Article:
Surveillance gone mad?

posted in: Observations | 3

Can anyone beat this for density of surveillance cameras?  I know we live in a security-conscious world but I think this is a bit excessive. Spotted on Broad Street in Birmingham between the Hyatt Hotel and Symphony Hall. Or maybe there is a technical reason for this configuration? They seem to me, as a non-expert, on cursory examination to be capable of  horizontal 360 degree rotation.

Has anyone noticed the growth of ANPR (Automatic Number Plate Recognition) cameras at the exit of many motorway service stations?

Whilst on the subject of ANPR cameras, there was a major national news story last year about a blanket installation of ANPR cameras in the mainly Muslim areas of Birmingham, financed by a counter-terrorism budget and erected without local consultation. After a short and controversial political battle they were removed.

Now they seem to be sprouting up on many trunk roads and major routes into and out of Birmingham, so that the entire city is covered. Has anyone else noticed them? Are they sprouting up in other cities? I think there has long been a ring of such cameras around the City of London (the financial district)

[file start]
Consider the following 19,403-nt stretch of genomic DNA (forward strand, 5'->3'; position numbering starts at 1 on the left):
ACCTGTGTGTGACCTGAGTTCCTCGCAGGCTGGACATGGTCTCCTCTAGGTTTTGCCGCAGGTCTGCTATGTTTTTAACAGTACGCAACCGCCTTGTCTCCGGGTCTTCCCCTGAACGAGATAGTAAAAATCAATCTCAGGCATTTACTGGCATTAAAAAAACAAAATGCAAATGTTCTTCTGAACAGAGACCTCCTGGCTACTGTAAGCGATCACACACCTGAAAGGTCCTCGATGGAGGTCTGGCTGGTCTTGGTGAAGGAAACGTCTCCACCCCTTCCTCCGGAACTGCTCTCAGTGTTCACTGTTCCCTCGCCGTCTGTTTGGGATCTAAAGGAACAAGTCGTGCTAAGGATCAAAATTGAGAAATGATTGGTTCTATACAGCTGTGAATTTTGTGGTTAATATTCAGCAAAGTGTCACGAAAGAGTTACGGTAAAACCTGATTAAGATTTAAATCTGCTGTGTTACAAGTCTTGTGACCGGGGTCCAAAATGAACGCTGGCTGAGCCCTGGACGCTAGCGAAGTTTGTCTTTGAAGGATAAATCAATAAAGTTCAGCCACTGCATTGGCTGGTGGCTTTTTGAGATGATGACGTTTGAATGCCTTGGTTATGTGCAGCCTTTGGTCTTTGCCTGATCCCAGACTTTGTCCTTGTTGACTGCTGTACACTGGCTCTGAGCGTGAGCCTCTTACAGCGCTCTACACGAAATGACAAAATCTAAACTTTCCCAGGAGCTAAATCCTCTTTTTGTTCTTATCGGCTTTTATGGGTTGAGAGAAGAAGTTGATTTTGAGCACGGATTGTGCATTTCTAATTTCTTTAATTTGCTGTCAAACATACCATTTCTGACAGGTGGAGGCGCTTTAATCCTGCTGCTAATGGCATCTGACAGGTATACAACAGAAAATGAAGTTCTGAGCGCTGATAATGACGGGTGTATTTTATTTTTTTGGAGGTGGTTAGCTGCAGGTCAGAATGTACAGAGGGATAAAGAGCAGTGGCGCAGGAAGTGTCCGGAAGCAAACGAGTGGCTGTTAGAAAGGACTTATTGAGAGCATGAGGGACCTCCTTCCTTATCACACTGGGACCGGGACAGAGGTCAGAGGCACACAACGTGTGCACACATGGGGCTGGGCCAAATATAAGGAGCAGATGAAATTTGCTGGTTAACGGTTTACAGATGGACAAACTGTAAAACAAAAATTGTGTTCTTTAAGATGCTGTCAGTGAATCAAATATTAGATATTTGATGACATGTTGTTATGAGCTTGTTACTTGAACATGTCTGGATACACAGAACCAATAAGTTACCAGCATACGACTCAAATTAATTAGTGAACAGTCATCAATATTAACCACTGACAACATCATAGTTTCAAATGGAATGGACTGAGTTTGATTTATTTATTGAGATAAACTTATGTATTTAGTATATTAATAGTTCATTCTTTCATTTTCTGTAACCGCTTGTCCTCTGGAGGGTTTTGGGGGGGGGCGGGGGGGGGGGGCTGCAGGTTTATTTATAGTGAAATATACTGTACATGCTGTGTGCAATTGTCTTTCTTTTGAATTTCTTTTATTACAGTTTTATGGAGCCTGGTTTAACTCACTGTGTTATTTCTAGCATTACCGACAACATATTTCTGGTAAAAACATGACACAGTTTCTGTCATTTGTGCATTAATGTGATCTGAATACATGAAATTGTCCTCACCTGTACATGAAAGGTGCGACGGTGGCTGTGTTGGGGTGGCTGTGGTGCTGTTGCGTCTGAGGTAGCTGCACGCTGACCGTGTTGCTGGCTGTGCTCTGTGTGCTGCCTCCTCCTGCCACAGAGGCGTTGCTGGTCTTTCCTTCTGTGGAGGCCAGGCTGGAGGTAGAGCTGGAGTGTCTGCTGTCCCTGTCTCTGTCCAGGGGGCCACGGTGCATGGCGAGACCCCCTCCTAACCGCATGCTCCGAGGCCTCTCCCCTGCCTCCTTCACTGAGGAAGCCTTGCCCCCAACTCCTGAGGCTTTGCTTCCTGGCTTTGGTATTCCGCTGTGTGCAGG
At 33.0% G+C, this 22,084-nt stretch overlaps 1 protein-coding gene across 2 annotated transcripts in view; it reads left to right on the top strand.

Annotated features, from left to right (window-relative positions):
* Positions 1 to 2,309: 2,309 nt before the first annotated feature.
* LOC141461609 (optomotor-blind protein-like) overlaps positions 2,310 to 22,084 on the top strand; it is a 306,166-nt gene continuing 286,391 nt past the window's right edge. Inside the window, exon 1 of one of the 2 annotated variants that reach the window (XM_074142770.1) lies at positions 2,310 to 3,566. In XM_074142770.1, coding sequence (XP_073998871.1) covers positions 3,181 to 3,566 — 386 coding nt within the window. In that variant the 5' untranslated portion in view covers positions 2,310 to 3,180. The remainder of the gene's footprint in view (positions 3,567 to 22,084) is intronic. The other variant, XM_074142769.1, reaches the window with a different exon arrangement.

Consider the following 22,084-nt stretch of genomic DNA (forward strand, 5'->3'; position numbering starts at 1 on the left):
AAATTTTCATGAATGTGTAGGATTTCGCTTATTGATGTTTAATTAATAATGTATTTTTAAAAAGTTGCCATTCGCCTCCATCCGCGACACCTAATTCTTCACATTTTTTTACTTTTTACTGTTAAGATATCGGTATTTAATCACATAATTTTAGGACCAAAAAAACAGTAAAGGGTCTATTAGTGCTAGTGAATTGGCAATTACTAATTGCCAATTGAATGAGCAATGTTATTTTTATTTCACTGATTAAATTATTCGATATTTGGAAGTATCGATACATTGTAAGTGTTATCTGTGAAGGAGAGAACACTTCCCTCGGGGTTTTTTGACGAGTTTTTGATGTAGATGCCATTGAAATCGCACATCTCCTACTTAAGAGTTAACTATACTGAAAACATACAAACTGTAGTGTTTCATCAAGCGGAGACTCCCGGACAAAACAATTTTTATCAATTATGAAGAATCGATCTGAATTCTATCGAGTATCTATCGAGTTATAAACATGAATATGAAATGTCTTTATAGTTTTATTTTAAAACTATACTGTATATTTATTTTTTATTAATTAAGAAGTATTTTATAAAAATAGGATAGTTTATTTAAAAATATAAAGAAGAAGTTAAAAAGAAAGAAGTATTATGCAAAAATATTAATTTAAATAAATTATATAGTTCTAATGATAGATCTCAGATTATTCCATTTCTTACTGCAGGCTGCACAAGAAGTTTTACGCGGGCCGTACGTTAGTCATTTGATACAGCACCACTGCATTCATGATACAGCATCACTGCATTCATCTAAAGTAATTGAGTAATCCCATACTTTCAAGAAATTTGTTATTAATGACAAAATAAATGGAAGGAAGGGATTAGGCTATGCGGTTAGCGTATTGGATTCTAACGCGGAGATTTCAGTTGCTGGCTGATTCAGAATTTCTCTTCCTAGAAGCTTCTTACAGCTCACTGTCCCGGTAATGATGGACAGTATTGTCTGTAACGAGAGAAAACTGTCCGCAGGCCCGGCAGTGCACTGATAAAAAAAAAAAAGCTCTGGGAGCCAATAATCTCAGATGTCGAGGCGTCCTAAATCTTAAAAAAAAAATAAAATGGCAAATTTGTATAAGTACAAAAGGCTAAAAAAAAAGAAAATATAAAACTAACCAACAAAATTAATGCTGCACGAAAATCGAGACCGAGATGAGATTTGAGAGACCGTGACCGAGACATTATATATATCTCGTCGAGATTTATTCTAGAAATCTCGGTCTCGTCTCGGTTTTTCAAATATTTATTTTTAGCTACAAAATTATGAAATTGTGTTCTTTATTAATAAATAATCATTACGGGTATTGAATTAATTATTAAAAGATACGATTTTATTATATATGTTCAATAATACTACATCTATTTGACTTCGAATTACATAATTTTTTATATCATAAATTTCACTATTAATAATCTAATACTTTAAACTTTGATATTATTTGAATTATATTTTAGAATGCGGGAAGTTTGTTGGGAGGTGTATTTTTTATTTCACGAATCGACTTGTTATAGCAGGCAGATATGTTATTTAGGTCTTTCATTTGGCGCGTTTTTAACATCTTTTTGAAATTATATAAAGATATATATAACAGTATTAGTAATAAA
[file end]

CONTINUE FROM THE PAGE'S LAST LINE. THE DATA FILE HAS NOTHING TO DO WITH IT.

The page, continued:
3 Responses

  1. Perhaps it’s to trick you into thinking that it’s a sculpture or street light and not cameras. Or redundancy, just in case one, and then two more, break. Then there’s added security, camera 1 keeps an eye on camera 2 being attacked, camera 2 covers camera 3’s back, and camera 3 oversees that camera 4 is working hard enough.

  2. they don’t all have 360 degree views, the pole that holds them up gets in the way. In the same way, Google Streetview cameras have multiple cameras to try to cover a full panorama.

  3. On 360 degree views I did think of that possibility but I’ve seen the same model mounted elsewhere “upside down”, as it were, on top of the pole to give views uninterrupted by said pole.

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